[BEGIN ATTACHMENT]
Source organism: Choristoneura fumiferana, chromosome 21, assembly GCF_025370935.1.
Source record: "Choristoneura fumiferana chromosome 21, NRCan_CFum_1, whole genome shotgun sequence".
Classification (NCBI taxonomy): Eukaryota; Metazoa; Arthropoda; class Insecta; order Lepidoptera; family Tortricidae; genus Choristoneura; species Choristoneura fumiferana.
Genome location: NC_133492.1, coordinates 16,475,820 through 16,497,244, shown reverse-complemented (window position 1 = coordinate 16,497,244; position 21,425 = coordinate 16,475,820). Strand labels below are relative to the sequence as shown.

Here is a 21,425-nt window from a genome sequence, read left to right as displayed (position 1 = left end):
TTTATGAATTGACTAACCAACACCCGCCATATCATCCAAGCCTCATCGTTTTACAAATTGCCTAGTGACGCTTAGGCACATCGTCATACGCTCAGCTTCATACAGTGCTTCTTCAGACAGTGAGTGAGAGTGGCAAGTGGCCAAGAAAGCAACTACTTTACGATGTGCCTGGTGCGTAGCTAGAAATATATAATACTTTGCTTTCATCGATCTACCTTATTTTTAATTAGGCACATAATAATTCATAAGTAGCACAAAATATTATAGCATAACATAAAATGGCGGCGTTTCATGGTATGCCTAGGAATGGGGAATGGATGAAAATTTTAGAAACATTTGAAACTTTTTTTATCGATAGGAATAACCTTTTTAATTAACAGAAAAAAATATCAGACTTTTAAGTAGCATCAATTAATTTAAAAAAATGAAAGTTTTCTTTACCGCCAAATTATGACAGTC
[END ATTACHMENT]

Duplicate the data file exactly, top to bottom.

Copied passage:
Source organism: Choristoneura fumiferana, chromosome 21, assembly GCF_025370935.1.
Source record: "Choristoneura fumiferana chromosome 21, NRCan_CFum_1, whole genome shotgun sequence".
Classification (NCBI taxonomy): Eukaryota; Metazoa; Arthropoda; class Insecta; order Lepidoptera; family Tortricidae; genus Choristoneura; species Choristoneura fumiferana.
Genome location: NC_133492.1, coordinates 16,475,820 through 16,497,244, shown reverse-complemented (window position 1 = coordinate 16,497,244; position 21,425 = coordinate 16,475,820). Strand labels below are relative to the sequence as shown.

Here is a 21,425-nt window from a genome sequence, read left to right as displayed (position 1 = left end):
TTTATGAATTGACTAACCAACACCCGCCATATCATCCAAGCCTCATCGTTTTACAAATTGCCTAGTGACGCTTAGGCACATCGTCATACGCTCAGCTTCATACAGTGCTTCTTCAGACAGTGAGTGAGAGTGGCAAGTGGCCAAGAAAGCAACTACTTTACGATGTGCCTGGTGCGTAGCTAGAAATATATAATACTTTGCTTTCATCGATCTACCTTATTTTTAATTAGGCACATAATAATTCATAAGTAGCACAAAATATTATAGCATAACATAAAATGGCGGCGTTTCATGGTATGCCTAGGAATGGGGAATGGATGAAAATTTTAGAAACATTTGAAACTTTTTTTATCGATAGGAATAACCTTTTTAATTAACAGAAAAAAATATCAGACTTTTAAGTAGCATCAATTAATTTAAAAAAATGAAAGTTTTCTTTACCGCCAAATTATGACAGTC